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Maven's Memories: The Unheralded Heroes Around Potvin

Stan Fischler highlights five Isles defensemen who helped win the first Cup

by Stan Fischler StanFischler / NewYorkIslanders.com

"I really like the short off-season. And I'd like even more of them" --
Islanders boss Bill Torrey after his first Cup win in 1980 

Bowtie Bill would enjoy a few more compact summers as his dynasty extended through four Stanley Cup champion seasons and a never-to-be-broken nineteen straight playoff series wins.

During those years at Fort Neverlose, Hall of Famers such as Bill Smith, Denis Potvin, Mike Bossy, Bryan Trottier and Clark Gillies captured most of the media attention.

But Torrey knew that there were men behind his headliners who were vital to the Isles success; especially five defensemen he painstakingly acquired from 1977 through 1980.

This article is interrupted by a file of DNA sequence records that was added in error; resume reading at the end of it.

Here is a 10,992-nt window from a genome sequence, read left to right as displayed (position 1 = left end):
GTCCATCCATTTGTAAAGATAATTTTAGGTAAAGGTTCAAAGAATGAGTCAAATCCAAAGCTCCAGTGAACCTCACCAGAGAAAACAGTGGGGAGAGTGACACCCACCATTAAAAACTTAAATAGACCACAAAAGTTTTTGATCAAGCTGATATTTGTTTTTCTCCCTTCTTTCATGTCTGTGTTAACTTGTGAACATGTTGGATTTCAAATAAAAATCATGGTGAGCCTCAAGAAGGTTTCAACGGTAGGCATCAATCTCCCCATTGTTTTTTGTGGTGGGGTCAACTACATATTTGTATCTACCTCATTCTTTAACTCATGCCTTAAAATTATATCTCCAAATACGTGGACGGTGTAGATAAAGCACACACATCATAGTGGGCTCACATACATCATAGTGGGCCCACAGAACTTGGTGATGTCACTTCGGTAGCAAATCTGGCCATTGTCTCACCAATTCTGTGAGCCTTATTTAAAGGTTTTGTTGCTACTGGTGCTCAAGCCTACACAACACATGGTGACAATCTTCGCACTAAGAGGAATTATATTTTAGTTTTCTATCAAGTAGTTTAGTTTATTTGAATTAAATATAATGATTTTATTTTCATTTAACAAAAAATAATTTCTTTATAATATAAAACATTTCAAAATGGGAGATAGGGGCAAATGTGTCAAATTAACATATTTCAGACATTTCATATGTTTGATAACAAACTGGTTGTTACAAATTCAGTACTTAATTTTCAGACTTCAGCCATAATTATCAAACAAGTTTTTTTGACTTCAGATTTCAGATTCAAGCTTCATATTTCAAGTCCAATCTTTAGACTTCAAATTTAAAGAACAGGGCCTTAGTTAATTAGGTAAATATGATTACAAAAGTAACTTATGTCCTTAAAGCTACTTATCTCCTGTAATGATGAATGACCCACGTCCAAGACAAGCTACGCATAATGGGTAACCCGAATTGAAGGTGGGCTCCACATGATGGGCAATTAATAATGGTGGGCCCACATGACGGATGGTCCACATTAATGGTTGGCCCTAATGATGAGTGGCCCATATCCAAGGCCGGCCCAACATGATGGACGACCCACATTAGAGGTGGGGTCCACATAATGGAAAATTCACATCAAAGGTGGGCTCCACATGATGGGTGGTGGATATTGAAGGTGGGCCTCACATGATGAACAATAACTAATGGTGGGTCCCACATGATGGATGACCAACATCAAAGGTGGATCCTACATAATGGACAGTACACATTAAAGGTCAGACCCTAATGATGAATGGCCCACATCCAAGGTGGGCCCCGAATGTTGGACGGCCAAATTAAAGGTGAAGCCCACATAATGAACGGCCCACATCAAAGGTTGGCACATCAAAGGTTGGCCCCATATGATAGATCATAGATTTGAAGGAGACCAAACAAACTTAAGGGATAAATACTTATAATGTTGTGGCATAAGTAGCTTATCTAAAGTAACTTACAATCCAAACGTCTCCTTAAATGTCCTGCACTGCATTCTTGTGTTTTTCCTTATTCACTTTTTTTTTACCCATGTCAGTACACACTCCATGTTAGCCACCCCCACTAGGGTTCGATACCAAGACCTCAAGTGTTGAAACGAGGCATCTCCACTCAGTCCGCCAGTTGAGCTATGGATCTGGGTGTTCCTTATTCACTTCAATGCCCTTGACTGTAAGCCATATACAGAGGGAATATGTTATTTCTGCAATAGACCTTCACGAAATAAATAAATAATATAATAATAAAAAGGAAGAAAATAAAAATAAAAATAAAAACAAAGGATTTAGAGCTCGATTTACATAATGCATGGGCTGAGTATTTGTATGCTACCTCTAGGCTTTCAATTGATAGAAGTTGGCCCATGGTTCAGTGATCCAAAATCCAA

Stefan Persson, Dave Langevin, Ken Morrow, Bob Lorimer and Gord Lane comprised a quintet that hockey historians have labelled among the most versatile defensemen in NHL annals.

"Without their combined efforts there's no way we would have won all those Cups," said Detroit Red Wings Executive Vice President Jim Devellano, Torrey's aide when those D-men were plucked. "Each had a specific asset, yet they shared a common trait; they knew how to play defense."

The following is my appraisal of each: 

DAVE (BAMMER) LANGEVIN: Isles birddogs focused on "Bammer" dating back to Dave's high school days in St. Paul and later the University of Minnesota-Duluth. While at college, Langevin patrolled the blue line efficiently enough to be drafted by Bill 112th overall in 1974.